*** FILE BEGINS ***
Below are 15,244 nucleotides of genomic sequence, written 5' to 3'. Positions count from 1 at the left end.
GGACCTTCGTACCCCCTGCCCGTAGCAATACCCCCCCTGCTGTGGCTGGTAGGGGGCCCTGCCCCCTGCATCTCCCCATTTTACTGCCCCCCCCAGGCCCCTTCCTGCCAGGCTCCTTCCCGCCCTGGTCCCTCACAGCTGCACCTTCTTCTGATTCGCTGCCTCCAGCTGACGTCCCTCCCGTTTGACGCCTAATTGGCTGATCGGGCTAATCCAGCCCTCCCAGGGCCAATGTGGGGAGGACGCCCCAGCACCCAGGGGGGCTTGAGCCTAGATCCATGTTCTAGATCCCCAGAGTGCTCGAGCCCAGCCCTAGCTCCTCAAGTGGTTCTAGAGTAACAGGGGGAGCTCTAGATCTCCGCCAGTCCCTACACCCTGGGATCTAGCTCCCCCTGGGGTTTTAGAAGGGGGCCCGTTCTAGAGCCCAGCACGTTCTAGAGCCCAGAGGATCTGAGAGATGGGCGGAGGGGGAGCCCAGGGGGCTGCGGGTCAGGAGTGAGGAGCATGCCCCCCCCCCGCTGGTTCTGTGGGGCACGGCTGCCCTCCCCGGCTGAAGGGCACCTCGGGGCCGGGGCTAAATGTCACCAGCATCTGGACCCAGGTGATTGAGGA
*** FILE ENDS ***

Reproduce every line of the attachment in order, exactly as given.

Below are 15,244 nucleotides of genomic sequence, written 5' to 3'. Positions count from 1 at the left end.
GGACCTTCGTACCCCCTGCCCGTAGCAATACCCCCCCTGCTGTGGCTGGTAGGGGGCCCTGCCCCCTGCATCTCCCCATTTTACTGCCCCCCCCAGGCCCCTTCCTGCCAGGCTCCTTCCCGCCCTGGTCCCTCACAGCTGCACCTTCTTCTGATTCGCTGCCTCCAGCTGACGTCCCTCCCGTTTGACGCCTAATTGGCTGATCGGGCTAATCCAGCCCTCCCAGGGCCAATGTGGGGAGGACGCCCCAGCACCCAGGGGGGCTTGAGCCTAGATCCATGTTCTAGATCCCCAGAGTGCTCGAGCCCAGCCCTAGCTCCTCAAGTGGTTCTAGAGTAACAGGGGGAGCTCTAGATCTCCGCCAGTCCCTACACCCTGGGATCTAGCTCCCCCTGGGGTTTTAGAAGGGGGCCCGTTCTAGAGCCCAGCACGTTCTAGAGCCCAGAGGATCTGAGAGATGGGCGGAGGGGGAGCCCAGGGGGCTGCGGGTCAGGAGTGAGGAGCATGCCCCCCCCCCGCTGGTTCTGTGGGGCACGGCTGCCCTCCCCGGCTGAAGGGCACCTCGGGGCCGGGGCTAAATGTCACCAGCATCTGGACCCAGGTGATTGAGGA